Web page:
Skiing: Yad Moss: the St Moritz of the north

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The Independent Online
If you're looking for skiing close to home, search no more, writes Joe Gilbert. The Cumbrian fells around Alston, just a 45-minute drive from Carlisle, are often thick with snow ...

The old market town of Alston, the highest in England, gets cut off for a day or two most winters due to snow. These conditions have been exploited by Carlisle Ski Centre. The company runs a popular ski-resort at Yad Moss, eight miles east of Alston on the B6277 road to Bernard Castle.

"Most British skiers head for the Alps at the first opportunity," Paul Wensley, company chairman, says. "But it dawned on us how perfect conditions are at Yad Moss. We usually get snow on and off from November through to February. The constant cold and often the lack of wind keep the snow surface perfectly intact."

Yad Moss is a steep, 800m fell in one of the most remote and beautiful parts of the country, right in the heart of the area David Bellamy christened "England's last wilderness". The dramatic Pennine landscape is dotted with the remains of old lead mines and isolated farmhouses. The only visitors tend to be migrating curlews - and skiers.

Winter sportsmen began renting the fell from a local farmer a few years ago. Now the slopes have a drag-lift which can tow 500 skiers an hour up the steep, 600m gradient. The hum of a fell-top generator breaks the glacial silence and hauls 30 visitors a time up the icy incline.

"We've got four ski-runs of different lengths and gradients," says Paul Wensley, "and can comfortably take 300 skiers, though we've been getting more in recent winters because conditions have been so good."

The entrance charge is pounds 8 per day including all-day use of the ski-lift with a 50 per cent reduction on becoming a member of Carlisle Ski Centre. When you consider the cost of a flight to Switzerland or Austria, you can see why Yad Moss is doing good business.

There's also a rough and ready quality to the place which is distinctly refreshing. Forget chic, apres-ski bars and designer casuals. At Yad Moss, it's more a case of sharing a flask with a Cumbrian hill-farmer getting away from his sheep for a few hours.

Yad Moss is open every weekend of the season, conditions allowing, and the centre runs a phone-line giving up-to-the-minute information on the outlook for skiing. "Snow-falls are so heavy that the centre itself occasionally gets cut off," Paul smiles. "But snow-ploughs are available to clear the approach roads if necessary so access isn't usually a problem."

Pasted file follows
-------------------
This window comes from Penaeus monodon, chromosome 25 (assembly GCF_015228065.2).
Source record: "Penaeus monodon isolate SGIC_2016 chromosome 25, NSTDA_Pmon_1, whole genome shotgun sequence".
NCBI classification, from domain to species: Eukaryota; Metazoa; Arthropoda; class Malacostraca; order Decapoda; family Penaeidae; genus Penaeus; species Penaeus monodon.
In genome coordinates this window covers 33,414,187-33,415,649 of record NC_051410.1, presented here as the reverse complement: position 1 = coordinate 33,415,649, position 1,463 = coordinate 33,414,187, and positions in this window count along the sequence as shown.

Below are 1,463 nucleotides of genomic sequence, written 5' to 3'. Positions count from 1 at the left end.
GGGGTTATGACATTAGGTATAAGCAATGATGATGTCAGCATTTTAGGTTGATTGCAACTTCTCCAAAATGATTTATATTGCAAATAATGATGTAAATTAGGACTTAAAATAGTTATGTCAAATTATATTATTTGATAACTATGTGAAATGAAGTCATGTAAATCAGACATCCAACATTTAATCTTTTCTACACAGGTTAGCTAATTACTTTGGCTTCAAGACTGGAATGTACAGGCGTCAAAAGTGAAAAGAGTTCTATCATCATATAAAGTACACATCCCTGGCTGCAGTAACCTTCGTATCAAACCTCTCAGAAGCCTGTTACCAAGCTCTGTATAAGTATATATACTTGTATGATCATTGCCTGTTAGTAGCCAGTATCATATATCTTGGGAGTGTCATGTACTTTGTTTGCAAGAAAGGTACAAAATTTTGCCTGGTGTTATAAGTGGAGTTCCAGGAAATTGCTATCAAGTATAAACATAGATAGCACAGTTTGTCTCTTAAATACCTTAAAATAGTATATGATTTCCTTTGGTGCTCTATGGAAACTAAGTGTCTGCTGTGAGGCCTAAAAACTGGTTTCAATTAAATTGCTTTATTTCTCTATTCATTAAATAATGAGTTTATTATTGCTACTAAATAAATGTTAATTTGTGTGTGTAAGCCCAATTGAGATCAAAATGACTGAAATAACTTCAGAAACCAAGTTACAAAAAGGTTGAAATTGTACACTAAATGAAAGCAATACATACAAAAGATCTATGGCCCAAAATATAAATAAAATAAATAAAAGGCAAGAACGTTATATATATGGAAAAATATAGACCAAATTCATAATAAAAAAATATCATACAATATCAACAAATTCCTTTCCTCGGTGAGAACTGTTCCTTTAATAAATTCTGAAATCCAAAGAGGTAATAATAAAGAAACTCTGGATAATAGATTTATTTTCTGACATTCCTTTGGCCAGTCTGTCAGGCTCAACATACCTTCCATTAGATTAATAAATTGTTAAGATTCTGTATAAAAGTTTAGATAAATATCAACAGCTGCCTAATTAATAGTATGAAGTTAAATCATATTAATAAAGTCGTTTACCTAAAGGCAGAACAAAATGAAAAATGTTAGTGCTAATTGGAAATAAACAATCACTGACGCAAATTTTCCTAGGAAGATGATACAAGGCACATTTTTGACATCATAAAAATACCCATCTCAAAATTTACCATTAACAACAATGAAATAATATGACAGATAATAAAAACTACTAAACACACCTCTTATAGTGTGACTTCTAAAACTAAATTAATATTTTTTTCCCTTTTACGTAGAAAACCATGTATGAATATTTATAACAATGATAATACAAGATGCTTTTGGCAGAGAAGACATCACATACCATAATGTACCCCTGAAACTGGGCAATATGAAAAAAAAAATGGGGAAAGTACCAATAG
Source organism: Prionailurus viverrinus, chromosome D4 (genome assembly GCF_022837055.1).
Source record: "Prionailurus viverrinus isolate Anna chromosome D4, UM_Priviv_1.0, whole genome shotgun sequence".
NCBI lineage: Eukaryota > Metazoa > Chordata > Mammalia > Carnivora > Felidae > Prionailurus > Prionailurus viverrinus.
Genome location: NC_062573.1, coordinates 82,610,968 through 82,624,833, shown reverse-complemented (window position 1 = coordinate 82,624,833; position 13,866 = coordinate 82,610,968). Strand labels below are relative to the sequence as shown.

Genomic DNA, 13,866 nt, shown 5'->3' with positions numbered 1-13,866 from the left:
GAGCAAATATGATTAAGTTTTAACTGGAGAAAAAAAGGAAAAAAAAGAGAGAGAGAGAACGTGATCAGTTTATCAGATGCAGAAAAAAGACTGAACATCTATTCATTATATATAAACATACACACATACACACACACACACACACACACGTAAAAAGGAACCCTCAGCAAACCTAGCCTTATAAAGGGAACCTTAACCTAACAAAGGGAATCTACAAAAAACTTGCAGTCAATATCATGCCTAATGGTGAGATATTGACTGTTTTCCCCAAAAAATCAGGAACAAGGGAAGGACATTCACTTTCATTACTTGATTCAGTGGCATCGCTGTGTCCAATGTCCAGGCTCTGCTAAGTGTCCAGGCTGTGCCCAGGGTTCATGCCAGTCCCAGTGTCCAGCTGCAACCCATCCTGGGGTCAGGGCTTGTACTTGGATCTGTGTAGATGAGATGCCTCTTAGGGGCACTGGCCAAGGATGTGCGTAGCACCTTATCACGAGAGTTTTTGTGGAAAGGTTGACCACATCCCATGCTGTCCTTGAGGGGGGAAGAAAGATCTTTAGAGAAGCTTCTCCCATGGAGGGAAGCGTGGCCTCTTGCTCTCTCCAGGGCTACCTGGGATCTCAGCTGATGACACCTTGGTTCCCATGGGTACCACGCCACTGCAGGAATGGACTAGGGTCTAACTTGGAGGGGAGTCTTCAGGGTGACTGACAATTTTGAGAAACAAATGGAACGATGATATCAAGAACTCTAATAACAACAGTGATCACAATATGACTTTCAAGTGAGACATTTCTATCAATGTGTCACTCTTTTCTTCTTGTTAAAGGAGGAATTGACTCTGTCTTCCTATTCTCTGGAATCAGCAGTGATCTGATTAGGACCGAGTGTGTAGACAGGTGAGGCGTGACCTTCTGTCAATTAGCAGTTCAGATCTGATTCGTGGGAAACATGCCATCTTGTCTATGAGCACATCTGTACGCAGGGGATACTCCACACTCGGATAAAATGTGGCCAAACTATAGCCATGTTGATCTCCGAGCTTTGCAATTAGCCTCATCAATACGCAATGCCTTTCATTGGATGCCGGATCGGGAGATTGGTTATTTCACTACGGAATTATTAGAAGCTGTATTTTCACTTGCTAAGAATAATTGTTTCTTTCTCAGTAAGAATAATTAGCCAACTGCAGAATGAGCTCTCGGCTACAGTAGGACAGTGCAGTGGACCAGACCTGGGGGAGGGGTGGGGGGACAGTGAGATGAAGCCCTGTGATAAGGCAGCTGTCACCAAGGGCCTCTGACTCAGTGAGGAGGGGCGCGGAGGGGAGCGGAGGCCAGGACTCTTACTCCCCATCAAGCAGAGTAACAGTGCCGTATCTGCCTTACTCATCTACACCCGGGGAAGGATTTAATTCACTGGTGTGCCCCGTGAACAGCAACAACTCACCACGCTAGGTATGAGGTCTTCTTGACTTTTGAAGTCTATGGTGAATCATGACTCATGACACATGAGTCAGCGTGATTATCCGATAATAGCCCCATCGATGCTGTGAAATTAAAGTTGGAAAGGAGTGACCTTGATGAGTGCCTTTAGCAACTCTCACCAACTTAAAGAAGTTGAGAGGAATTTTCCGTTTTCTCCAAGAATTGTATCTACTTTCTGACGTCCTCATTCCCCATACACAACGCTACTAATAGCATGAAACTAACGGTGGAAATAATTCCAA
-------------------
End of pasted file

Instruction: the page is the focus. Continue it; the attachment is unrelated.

Because Yad Moss is so remote from large centres of population, local accommodation also tends to be of the homely kind. This again is an attraction to the visitor who really wants to get away from it all.

The picturesque village of Garrigill is the nearest community with comfortable bed-and-breakfast available at the only pub, the George and Dragon. Next door, the village shop doubles as a Post Office and also has several rooms available for B&B.

Garrigill is a good base for a weekend's skiing at Yad Moss with only a few minutes' drive between the two. The scenery is breathtaking with the dominant slopes of Cross Fell, at nearly 3,000ft the highest point in the Pennines, providing a moody back-cloth to the run.

A few miles north-west of Garrigill, Alston straddles the South Tyne and is another convenient base for a weekend in the snow. Alston is itself a lovely old town complete with steep, cobbled high street and quaint market cross. It's straight out of Catherine Cookson and recently made an ideal setting for the filming of Jane Eyre.

Alston has several pubs offering good B&B accommodation with dinner available in some. Rates are low in this remote spot and B&B in a family house can cost as little as pounds 12 per person. You'll pay only a couple of pounds more at the Blueberry Tea Room on the corner of the market place. Built in 1603, its beamed interior and low white-washed ceilings are a delight.

Here the excellent cuisine includes local delicacies like Alston and Cumberland sausage, sticky toffee pudding and the obligatory full Cumbrian breakfasts. These gigantic fry-ups would fill most people for the day, but after a couple of hours in the snow-fields of Yad Moss, don't be surprised if you feel like another.

Phone the Carlisle Ski Centre (01228-561634) before travelling to Yad Moss to ensure the outlook is suitable for skiing. For details on accommodation and transport phone the Penrith Tourist Information Office: 01768-867466.